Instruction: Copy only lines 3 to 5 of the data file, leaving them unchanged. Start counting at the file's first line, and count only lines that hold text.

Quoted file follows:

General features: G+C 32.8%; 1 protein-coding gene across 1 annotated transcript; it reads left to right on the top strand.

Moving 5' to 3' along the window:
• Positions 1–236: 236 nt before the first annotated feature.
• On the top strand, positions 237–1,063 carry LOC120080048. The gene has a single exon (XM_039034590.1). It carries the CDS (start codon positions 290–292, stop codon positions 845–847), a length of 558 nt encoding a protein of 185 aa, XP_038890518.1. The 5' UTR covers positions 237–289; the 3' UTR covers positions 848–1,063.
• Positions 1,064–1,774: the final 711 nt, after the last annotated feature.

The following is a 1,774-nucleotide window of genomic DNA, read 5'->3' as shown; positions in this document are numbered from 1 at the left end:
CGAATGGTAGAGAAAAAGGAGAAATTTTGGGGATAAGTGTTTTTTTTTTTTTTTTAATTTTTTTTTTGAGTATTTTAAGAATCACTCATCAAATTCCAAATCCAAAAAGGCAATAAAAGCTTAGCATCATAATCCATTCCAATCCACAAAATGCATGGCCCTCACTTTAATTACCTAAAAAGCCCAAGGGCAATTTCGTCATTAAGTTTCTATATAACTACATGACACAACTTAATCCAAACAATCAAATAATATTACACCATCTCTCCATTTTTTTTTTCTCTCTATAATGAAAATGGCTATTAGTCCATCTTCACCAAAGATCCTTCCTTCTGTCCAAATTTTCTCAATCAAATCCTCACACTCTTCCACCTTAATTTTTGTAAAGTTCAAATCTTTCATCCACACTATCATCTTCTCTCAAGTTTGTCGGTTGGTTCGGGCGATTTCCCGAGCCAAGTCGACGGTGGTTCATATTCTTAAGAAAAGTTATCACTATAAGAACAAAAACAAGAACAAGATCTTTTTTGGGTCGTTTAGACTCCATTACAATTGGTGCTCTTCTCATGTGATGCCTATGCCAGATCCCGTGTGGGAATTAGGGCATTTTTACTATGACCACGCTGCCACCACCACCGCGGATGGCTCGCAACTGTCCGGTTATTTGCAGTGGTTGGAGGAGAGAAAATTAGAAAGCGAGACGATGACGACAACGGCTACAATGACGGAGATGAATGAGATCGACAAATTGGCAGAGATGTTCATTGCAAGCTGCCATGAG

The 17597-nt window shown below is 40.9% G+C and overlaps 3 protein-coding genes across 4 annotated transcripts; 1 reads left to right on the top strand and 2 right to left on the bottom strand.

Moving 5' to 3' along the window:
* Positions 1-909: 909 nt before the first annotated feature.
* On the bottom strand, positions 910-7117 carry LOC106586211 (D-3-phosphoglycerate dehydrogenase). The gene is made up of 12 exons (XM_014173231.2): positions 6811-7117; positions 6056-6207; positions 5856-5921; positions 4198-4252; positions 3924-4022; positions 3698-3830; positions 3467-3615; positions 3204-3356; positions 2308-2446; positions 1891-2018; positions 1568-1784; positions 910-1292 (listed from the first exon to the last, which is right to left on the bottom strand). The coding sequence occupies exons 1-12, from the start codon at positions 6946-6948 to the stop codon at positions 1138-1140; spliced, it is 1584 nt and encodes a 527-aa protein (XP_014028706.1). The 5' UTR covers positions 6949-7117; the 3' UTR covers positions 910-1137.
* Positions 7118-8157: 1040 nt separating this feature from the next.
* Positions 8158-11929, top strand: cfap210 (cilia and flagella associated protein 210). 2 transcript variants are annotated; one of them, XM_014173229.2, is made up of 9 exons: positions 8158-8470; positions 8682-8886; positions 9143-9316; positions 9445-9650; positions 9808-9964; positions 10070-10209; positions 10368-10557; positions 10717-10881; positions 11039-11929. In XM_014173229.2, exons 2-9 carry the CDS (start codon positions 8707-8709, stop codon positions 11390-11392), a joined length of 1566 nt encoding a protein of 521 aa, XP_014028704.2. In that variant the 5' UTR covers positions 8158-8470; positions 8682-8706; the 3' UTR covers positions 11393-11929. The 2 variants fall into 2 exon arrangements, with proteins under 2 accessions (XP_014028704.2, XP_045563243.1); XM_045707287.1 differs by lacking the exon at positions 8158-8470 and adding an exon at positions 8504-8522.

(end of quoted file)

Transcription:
• Positions 1–236: 236 nt before the first annotated feature.
• On the top strand, positions 237–1,063 carry LOC120080048. The gene has a single exon (XM_039034590.1). It carries the CDS (start codon positions 290–292, stop codon positions 845–847), a length of 558 nt encoding a protein of 185 aa, XP_038890518.1. The 5' UTR covers positions 237–289; the 3' UTR covers positions 848–1,063.
• Positions 1,064–1,774: the final 711 nt, after the last annotated feature.